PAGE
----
Jeep have released six concept vehicles for the Easter Jeep Safari later this month, and this year, they are all based on the upcoming Jeep Gladiator.
First off, there’s the Wayout (ironic place to start, I know). This concept places overlanding in the crosshairs, by utilising the Gladiator’s whopping payload. This is done with a custom canopy, that then has a roof tent above it. The toughened exterior features a new Gator Green paint finish, that will be available on Gladiators that roll off the production line.
The truck bed features a custom rack with an integrated ladder and also holds the two-man roof tent and also plays mount to the 270º awning with an LED amber lighting makes setting up camp easy.
A 2″ lift has been taken from the official accessory category and it now rides on 17″ wheels dressed in 37″ mud-terrain tyres. Sitting on the front bumper is a 12,000-lb. Warn winch and the Wayout also wears a JPP snorkel.
Up top there’s also an integrated roof-rack system featuring a Mopar/Decked bed-drawer system for lockable secure storage. Inside, there’s bed-lined flooring plus brown trimmed leather seating, and the whole concept is powered by the revered 3.6-litre Pentastar V6 unit, with an automatic eight-speed transmission.
Taking a much less sedate approach, the Flatbill is inspired, and also aimed at, the Motocross world. It’s loud and rowdy and the perfect way to transport your dirt bikes.
A custom set of dirt bikes sleep in the truck bed sport matching decals, and the tailgate of the truck can be removed and ramps slide out for easy access and loading of the two two-wheelers. There are Dynatrac Pro-Rock 60 axles have been fitted both front and rear, along with 20″ wheels and whopping 40″ tyres.
The Flatbill too utilises the 3.6-litre Pentastar V6 and eight-speed auto, as well as a cold-air Mopar intake.
Next up, the first of the heritage inspired offerings – the M-715 Five-Quarter. This restomod blends both vintage and modern components. The Five-Quarter name is a nod to former Jeep trucks that were one and a quarter tonnes, aka five quarters.
Beginning with a 1968 M-715 truck, this Gladiator-based military truck was reimagined and designed with functional improvements to the chassis, drivetrain and cargo setups.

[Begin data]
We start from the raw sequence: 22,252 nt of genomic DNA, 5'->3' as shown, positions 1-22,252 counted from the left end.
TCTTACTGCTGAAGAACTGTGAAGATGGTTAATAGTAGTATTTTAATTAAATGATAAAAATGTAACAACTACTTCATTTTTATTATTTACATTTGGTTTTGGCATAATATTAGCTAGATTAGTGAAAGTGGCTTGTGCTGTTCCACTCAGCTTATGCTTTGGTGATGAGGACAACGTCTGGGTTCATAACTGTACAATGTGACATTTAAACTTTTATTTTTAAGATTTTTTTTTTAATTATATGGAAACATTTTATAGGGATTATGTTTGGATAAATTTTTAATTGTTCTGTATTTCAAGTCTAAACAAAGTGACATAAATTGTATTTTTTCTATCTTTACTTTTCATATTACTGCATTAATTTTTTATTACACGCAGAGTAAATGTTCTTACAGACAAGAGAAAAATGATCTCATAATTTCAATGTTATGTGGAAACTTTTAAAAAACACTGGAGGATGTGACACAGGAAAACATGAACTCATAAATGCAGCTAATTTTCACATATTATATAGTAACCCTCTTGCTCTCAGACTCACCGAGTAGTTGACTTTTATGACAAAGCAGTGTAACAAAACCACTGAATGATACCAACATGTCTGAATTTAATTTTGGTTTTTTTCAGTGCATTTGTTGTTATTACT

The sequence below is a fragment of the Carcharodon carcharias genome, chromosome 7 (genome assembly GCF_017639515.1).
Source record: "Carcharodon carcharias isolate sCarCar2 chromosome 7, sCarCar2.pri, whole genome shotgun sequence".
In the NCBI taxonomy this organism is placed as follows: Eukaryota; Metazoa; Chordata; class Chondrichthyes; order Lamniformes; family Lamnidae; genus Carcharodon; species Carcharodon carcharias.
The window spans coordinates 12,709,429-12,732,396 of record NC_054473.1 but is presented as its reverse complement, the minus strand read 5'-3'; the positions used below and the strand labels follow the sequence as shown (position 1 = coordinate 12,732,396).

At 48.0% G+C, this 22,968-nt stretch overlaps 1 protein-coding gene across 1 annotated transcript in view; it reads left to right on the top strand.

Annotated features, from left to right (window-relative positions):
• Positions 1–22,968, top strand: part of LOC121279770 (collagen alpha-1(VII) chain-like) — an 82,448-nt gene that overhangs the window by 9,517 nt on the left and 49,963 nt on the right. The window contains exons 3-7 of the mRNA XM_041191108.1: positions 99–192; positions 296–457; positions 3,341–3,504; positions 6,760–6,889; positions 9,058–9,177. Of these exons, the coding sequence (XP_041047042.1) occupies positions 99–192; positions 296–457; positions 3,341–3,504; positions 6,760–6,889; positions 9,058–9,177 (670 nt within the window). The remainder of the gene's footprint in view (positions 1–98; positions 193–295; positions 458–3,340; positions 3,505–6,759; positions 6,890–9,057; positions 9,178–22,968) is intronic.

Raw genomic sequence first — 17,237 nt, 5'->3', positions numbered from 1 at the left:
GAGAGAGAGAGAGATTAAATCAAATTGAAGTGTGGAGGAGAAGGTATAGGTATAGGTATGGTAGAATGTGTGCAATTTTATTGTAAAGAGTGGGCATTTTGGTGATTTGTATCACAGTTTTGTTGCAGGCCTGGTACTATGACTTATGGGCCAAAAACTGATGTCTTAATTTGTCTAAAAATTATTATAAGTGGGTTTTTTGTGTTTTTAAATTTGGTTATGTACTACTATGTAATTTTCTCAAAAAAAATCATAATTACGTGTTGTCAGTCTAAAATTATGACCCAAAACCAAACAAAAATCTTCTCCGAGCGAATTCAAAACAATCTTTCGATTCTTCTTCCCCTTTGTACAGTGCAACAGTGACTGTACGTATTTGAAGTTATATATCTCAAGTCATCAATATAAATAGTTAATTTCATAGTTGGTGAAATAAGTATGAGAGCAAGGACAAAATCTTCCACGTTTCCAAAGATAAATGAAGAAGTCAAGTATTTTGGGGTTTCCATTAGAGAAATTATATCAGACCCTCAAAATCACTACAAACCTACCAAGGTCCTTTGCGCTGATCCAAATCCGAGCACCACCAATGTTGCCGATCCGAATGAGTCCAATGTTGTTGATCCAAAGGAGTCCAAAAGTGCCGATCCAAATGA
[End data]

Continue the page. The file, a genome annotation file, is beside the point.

The front facia is carbon fibre, and an all-new 6-foot bespoke aluminium truck bed has been installed, combining water-cut panels and wooden slats. The instrument panel has had similar treatment, and a vintage 8-71 supercharger now encases the transmission and transfer selectors.
Having been pulled forward 2″, the front axle has also been replaced by a Dynatrac Pro-rock 60 axle at the front and the 80 equivalent at the rear. Like the Flatbill, the Five-Quarter also rides on 20″ alloys and 40″ tyres, although its alloys have beadlocks. Oh, and under the bonnet it has a 6.2-litre supercharged Hellcrate Hemi V8 that musters up 700bhp… *whistles*
The J6 is a proper ’70s hill billy Jeep truck – and we love it.
It pays homage to trucks of yesteryear with prototype and production Mopar parts. It’s a customised two-door setup, with a six-foot truck bed and painted in a wonderfully retro Brilliant Blue – a tribute to the 1978 Jeep Honcho.
Overall, the truck measures 201″ and has a wheelbase of 118.4 – the same as the JL Wrangler four-door. The truck bed, which is a foot longer than that on the standard Gladiator, is sprayed in a colour-matched bed liner.
It also sports a custom 2.25″ steel roll bar and has a set of 5″ LED lights packing 4,800 lumens each. It wears 17″ beadlock wheels and utilises 37″ aggressive tyres in conjunction with a 2″ lift. Below, the J6 possesses a 2″ stinger bar on the front bumper and has rock rails of the same circumference.
The JT Scrambler poses a mix of heritage and concept, with a retro colour scheme and graphics with numbers from the Mopar parts bin, plus some purely conceptual touches.
Combining the orange striping along the sides with a matching hood graphic, the JT channels the early ’80s CJ8 Scrambler. The truck bed has a custom spray liner and a 2″ prototype sport bar in body-matching white. Continuing the full length of the bed, the bars offer eight tie-down points.
On top there are four 5″ LED lights and two more on the A-pillars, and there are two 7″ numbers mounted on the front brush guard – each with 8,000-lumens from the Mopar parts bin.
It rides on 17″ wheels in a conceptual bronze hue, and it also sits 2″ taller and on 37″ tyres. The 3.6-litre V6 again makes an appearance, as does the Mopar cold-air intake and it also has a cat-back exhaust.
Last but not least is the Gladiator Gravity. This truck is a rock-climber that utilises part available from Mopar when the Gladiator launches.
The truck bed features cross-rails and a cargo carrier basket to serve secure storage whilst rock-climbing, along with a Mopar/Decked bed storage system for lockable storage space.
Its doors have been replaced with @’ round steel tube doors from Mopar, whilst a mesh sun-bonnet retains the open-air feel but offers sun protection.
Sitting 2″ higher on the Mopar lift, the alloys fitted to the Gravity are 17″ with aggressive 35″ tyres. Heavy duty Mopar rock rails are in place to protect the chassis, and the Mopar black grille sits behind 7″ LED lights, with 5″ versions on the A-pillars.
To help the engine pull, the Gravity is upgraded with a cat-back exhaust and a cold-air intake, whilst the interior is Katzkin with tungsten stitching.
So now, the big question – which is your favourite?